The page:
• The second largest category for direct philanthropic funding is what we call “General,” which primarily represents funding for national organizations that serve as ecosystem enablers. It is interesting to see the General category being so notable in terms of funding volume, which could reflect the way philanthropic funders prefer to engage with emerging areas like food waste – through trusted names like WWF, NRDC, and ReFED itself. (ReFED is also a funder/regrantor in the space.) Again, these organizations are ecosystem builders – multi-solution providers that help build the overall space (with research, frameworks, roadmaps, coalition-building, and more), so that others can work on top of that.

The food system is complex and a little slow for change, with difficult incentives to overcome – which makes philanthropy such an important lever. The philanthropic funding that has gone into the sector to date has played a foundational role in advancing food waste solutions and building the momentum that we have been seeing in recent years.

ReFED’s work on the Capital Tracker is meant to bring transparency to the space and help point people in the direction of the gaps. For philanthropists who have worked in the space or are considering it, the opportunities are growing. And for those solution providers that are doing amazing work – we see you and hope funders do too. Here are some resources that can help you get connected.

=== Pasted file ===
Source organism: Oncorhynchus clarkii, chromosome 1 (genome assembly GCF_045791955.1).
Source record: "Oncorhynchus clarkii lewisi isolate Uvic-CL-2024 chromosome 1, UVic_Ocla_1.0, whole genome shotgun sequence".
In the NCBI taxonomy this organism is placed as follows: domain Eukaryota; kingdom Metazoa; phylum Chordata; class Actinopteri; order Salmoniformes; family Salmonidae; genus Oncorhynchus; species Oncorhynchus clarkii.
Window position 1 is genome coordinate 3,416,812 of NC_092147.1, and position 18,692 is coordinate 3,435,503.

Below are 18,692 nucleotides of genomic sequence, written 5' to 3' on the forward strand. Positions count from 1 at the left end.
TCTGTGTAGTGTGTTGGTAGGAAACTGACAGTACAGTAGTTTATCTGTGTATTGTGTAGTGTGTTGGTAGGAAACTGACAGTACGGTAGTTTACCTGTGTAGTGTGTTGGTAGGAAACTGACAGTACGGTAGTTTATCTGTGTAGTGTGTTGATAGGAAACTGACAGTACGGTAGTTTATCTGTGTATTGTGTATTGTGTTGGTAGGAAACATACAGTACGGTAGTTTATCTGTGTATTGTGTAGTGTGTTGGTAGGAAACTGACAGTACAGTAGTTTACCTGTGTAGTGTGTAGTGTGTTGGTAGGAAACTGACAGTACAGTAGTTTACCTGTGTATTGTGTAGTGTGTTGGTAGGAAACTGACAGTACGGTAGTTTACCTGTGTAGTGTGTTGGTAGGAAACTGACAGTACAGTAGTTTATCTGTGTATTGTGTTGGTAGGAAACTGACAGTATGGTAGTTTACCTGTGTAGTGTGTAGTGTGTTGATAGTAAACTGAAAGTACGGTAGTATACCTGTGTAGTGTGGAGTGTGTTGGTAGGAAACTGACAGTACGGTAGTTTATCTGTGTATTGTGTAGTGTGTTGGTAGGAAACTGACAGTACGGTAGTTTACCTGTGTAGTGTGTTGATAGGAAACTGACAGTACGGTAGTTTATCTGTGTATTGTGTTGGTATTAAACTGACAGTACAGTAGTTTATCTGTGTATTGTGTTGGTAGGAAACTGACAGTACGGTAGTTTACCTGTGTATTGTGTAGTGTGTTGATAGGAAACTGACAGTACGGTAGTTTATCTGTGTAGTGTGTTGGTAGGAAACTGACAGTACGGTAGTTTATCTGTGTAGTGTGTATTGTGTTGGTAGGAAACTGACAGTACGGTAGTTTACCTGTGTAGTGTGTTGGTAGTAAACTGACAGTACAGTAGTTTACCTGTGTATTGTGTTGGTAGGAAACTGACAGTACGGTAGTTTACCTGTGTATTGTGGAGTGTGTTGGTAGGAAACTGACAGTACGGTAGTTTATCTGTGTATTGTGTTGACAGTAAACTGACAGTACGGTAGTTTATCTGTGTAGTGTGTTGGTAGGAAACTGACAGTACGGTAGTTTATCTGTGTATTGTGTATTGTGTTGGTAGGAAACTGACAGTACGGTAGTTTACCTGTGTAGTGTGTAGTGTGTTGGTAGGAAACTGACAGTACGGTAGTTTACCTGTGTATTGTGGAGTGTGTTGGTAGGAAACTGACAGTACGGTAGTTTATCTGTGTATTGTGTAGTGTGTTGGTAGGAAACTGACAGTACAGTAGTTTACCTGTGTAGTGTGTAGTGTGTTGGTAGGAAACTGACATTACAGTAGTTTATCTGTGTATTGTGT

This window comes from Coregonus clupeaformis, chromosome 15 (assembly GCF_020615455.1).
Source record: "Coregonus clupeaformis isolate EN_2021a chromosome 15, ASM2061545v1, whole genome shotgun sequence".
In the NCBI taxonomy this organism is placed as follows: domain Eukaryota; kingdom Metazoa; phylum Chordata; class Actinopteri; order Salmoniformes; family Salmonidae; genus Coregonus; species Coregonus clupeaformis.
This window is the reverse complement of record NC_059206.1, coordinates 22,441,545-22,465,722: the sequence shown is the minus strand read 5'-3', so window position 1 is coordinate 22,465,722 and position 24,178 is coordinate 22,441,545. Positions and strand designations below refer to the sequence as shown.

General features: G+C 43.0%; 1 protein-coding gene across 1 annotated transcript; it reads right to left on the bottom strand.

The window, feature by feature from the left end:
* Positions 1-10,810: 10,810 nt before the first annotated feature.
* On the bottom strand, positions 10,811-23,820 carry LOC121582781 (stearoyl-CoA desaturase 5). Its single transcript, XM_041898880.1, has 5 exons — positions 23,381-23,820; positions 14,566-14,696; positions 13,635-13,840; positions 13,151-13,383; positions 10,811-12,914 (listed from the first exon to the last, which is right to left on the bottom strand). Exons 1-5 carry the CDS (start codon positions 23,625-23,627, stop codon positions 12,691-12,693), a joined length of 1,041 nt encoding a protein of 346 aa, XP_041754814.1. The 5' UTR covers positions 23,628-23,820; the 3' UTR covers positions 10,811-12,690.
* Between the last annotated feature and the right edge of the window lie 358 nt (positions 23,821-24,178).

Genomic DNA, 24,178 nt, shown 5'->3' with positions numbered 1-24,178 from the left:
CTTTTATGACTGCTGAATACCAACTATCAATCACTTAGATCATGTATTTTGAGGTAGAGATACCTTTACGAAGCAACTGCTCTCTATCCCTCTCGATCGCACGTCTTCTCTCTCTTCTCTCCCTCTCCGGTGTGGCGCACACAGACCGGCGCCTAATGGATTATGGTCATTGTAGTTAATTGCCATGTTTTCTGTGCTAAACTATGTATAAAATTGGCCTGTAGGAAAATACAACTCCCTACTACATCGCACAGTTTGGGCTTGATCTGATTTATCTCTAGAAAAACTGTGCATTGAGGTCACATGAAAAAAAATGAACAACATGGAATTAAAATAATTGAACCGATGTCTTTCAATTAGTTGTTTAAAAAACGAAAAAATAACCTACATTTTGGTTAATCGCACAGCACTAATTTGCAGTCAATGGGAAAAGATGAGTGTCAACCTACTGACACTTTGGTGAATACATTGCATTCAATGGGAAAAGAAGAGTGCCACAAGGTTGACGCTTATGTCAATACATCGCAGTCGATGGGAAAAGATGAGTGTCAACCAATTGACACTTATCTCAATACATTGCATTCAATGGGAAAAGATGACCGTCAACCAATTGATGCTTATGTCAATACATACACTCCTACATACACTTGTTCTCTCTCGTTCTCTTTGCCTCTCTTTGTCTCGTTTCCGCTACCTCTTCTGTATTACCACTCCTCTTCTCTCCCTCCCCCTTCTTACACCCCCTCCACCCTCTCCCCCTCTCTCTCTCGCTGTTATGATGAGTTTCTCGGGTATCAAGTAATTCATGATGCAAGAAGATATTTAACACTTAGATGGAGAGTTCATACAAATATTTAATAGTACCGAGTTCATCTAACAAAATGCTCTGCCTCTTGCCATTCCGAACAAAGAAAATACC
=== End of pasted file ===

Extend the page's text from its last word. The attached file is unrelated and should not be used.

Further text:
1. “Direct” grants include those where the description clearly identifies the funding as intended to reduce food waste or went to organizations we have identified as solely focused on reducing food waste.
  2. “Indirect” grants include those where the description is not clear, but it is likely that some portion of the funding supported food waste reduction efforts. This was determined based on whether the nature of the organization’s mission, technology, sector, or operations partially fell within ReFED’s food waste solution categories; therefore, it is reasonable to assume at least a portion of funding supports food waste reduction work. For example, most grants to food banks and food pantries have been classified as “indirect” (these make up the bulk of philanthropic indirect funding), since some funded activities relate to food recovery, but many also involve food purchases.

Alejandro Enamorado is senior manager of capital, innovation and engagement at ReFED.